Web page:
Folk culture cannot be defined solely through geographical or literary criteria. It can belong to people of the same race, gender, religion, or occupation. It can cross geographical boundaries and have close human-to-human interaction. It can also be influenced by technology and modern society. Folk always implies some sort of collectivity because it is a shared experience shared by more than one person. Even if it is created by one person, a folk culture cannot exist unless it is shared and collective. It is not necessary for all folk members to know one another. They can be far apart and unrelated in any way. Folk does not always imply rural or lower class. There may be a significant urban literate population. Television, computers, and telephones have all had an impact on folk genres such as jokes, songs, stories, and myths. It has become an invaluable tool for the transmission and generation of new folk cultures.


Folk culture is alive and thriving. Folklore was thought to be a dead culture in the nineteenth century, but this is incorrect. It is inextricably linked with a vibrant, ever-changing cultural tradition of any region. Its meaning and significance can shift over time, but its essence remains constant. Certain jokes and proverbs, for example, no longer have any social significance; however, they remain part of folk culture. Folklore is often associated with deception and fantasy in the minds of many people.


Case Study of Odisha

Odisha's folk culture is characterised by homogeneity, cultural consciousness, group identity, dying languages, and folk beliefs, rituals, and practises. Folk culture includes large social units, elite culture, and rural Hindu traditions. Cultural items, meanings, and values are being distorted, threatening its literature. Folk literature follows oral traditions passed down through songs, tales, legends, mythology, superstitions, and proverbs. Foster defines folk culture as "a common way of life that characterises many villages, towns, and cities" Odisha's folk literature emphasises religious, historical, and oral traditions. Homogeneity refers to a group's shared way of life, which fosters cultural awareness and a sense of oneness. Larger cultural systems, whether tribal, rural, ethnic, urban, or industrial, share a common religiosity and history.


Foreign influences have distorted Odia folk culture's items, values, and morals. Odia folk literature has remained consistent despite these changes. Orally transmitted folksongs, folktales, myths, legends, superstitions, proverbs, riddles, and stories. Children learn nonverbal folklore like games, dances, and street plays. Dalkhai, Sajani, and Rasarkeli songs from Sambalpur, Koraput, Malkangiri, Rayagada, Nowrangpur, Nuapada, Kalahandi, and Sundergarh are becoming written texts. Localizing the Ramayana and Mahabharata led to oral storytelling. Oral folklore makes tracing its origins difficult.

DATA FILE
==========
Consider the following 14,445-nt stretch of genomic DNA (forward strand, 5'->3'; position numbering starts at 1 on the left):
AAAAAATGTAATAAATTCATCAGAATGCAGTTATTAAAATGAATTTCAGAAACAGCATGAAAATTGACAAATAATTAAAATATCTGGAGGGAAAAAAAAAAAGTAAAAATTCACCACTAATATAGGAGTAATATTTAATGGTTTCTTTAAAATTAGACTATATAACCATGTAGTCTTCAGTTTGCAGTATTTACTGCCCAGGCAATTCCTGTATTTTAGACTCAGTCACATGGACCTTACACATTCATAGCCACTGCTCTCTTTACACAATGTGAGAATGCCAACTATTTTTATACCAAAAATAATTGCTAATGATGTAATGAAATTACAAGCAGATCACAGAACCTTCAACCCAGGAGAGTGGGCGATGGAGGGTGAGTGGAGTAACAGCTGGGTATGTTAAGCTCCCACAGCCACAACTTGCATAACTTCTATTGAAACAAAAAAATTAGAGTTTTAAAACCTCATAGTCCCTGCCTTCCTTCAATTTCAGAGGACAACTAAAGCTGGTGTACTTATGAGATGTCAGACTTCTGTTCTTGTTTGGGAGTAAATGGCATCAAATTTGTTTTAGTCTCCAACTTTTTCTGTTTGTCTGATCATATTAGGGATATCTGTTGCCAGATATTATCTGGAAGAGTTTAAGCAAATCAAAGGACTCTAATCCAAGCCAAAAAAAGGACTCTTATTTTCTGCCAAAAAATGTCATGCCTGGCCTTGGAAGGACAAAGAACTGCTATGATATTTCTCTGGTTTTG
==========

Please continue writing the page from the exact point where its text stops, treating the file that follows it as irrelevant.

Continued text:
Q 5. Discuss the folk elements in T Shankar Pillai’s novel, Chemmeen.

Ans) Thakazhi Sivasankara Pillai wrote Chemmeen in Malayalam in 1956. Chemmeen tells the storey of Karuthamma, the Hindu fisherman's daughter, and Pareekutti, the son of a Muslim fish wholesaler. The novel's theme is a myth among the fishermen communities along the southern Indian state of Kerala. The myth is about virginity. If the married fisherwoman were unfaithful while her husband was at sea, the Sea Goddess (Kadalamma literally means Mother Sea) would devour him. Thakazhi wrote this novel in order to perpetuate this myth. It was adapted into a film of the same name, which received both critical and commercial success.


Folk Elements in the novel Cheemeen

Thakazhi departed from his avowed commitment to realism, as seen in his previous works, and introduced a fresh breeze of lyricism and romanticism. The novel takes on the quality of a fable, with vivid depictions of life in the fishermen's community. Thakazhi's pen magically brings the customs, taboos, beliefs, rituals, and day-to-day business of living through the pain of stark existence to life.


Chemmeen is presumably, the novel's blend of inner landscapes of the characters' minds with the minutiae of social life by the seaside has captured the attention of readers of all languages. Thakazhi's weaving of the storey, rich in circumstantial details and replete with what Henry James referred to as "solidity of specification" that works well for both the locale and the authentic integration of folk elements, has earned Chemmeen a place in the UNESCO Collection of Representative Works. This inclusion effectively means that Thakazhi's contribution to authentically depicting a community's cultural life in a way that appeals to an international readership has been accepted.


Folk implies the masses, so any form that crystallises their ways of life is considered folk art. As you have seen while taking this course, folk art takes many forms and mediums of expression. Folklore, like literature, is an example of verbal art. This helps to explain the close relationship between folklore and literature.